The exhaustion of tumor-reactive CD8+ TILs confers resistance to cancer immunotherapies, underscoring the need to elucidate the developmental cues driving T cell exhaustion for therapeutic targeting. Elements in the immune macroenvironment and the TIME are recognized as mediators of ICB-induced T cell rejuvenation, with the discovery of ICB-responding TST subsets in both peripheral and intratumoral immune niches [27, 28]. Among them, the TdLN-TTSM subset is being recognized as the bona fide responder to ICB [27], aligning with clonal replacement model [40, 48] and dual origins for ICB-induced TST expansion within the TIME [48].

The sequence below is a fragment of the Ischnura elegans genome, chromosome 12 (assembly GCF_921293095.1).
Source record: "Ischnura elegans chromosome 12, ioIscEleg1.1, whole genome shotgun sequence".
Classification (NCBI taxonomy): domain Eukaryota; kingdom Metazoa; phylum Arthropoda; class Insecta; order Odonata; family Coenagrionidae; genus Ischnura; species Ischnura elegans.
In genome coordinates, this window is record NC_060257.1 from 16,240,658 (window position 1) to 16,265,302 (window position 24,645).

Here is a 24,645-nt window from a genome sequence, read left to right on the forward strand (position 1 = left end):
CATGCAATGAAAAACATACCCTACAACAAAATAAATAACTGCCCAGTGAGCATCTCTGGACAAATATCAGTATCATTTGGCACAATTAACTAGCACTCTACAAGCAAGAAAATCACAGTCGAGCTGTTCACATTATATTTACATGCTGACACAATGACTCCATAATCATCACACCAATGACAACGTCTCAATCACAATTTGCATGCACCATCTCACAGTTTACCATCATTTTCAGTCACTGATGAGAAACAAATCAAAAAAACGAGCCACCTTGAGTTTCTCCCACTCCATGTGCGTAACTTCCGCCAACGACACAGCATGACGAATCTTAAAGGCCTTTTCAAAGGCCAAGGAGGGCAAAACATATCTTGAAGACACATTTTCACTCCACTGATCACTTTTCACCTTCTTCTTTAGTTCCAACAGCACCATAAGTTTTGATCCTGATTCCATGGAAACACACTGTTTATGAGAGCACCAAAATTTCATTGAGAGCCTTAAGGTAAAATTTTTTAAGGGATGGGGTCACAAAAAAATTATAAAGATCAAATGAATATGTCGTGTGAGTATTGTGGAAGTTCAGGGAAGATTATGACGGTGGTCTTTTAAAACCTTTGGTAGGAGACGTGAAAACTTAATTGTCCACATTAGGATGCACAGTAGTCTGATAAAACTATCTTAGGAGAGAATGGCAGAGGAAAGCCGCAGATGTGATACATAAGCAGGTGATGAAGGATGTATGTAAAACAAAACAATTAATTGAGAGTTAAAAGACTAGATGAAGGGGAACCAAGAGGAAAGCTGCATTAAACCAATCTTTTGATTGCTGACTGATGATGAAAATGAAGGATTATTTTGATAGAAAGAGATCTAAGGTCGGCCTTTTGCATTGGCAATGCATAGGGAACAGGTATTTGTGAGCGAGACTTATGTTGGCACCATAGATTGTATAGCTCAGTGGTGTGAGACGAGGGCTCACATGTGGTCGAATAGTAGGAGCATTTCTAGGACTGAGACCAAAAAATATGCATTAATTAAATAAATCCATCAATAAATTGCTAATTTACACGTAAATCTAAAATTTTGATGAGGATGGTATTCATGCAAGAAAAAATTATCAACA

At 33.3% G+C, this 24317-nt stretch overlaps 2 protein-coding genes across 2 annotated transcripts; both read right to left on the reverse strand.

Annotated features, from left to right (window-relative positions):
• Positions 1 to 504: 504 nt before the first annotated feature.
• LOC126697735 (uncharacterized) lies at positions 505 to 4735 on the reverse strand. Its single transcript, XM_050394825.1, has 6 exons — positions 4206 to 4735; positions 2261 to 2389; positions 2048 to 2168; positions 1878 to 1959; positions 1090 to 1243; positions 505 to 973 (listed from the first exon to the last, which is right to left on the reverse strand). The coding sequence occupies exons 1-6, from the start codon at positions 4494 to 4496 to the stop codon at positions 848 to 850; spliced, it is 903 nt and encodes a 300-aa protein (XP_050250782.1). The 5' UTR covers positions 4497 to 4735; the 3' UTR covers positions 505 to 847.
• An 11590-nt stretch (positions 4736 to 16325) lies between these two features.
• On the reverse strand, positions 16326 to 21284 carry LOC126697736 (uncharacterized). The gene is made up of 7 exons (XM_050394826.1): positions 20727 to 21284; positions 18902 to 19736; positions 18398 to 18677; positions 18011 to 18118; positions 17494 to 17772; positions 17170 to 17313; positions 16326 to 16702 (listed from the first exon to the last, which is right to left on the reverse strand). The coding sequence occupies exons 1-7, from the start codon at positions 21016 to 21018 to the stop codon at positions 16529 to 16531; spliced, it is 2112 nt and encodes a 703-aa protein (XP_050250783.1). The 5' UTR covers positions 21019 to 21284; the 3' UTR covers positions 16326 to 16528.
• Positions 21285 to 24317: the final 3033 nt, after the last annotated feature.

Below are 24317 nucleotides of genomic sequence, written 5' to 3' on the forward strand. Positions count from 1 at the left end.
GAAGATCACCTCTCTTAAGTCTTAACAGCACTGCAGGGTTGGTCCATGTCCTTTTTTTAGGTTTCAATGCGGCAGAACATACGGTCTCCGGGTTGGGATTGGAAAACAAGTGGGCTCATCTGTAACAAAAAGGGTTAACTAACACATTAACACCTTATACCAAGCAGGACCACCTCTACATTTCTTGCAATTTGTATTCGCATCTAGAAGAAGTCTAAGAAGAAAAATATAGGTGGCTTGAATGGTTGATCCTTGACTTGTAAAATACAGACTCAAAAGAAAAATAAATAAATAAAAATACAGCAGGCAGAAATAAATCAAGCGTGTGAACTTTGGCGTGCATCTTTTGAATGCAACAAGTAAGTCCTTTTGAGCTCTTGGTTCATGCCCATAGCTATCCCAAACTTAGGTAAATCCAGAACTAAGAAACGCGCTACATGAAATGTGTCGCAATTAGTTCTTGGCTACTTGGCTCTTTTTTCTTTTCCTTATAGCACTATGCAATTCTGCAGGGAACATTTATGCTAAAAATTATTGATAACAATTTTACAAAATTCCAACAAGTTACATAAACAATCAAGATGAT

Epigenetic regulators orchestrate programs that modulate chromatin dynamics, acting as intrinsic switches for cellular fate and functional state at the molecular level. DNMTs and TETs control DNA methylation, whereas PTM-associated writers, erasers, and readers alter chromatin structure and accessibility [54]. ncRNAs, modulated by RNA modifications like m6A and m5C, regulate gene expression and interact with epigenetic modifiers to effect gene silencing [84]. Chromatin remodelers manipulate 3D interactions between promoters and distal regulatory elements [49], and metabolites serve as cofactors or substrates for epigenetic enzymes, conferring immunometabolic effects [187]. The intricate synergy between TFs and epigenetic machinery intrinsically shapes T cell fates and responds to environmental cues sustaining T cell functionality. Thus, a strategy targeting intrinsic and extrinsic factors of T cell exhaustion may enhance ICB-induced T cell revitalization.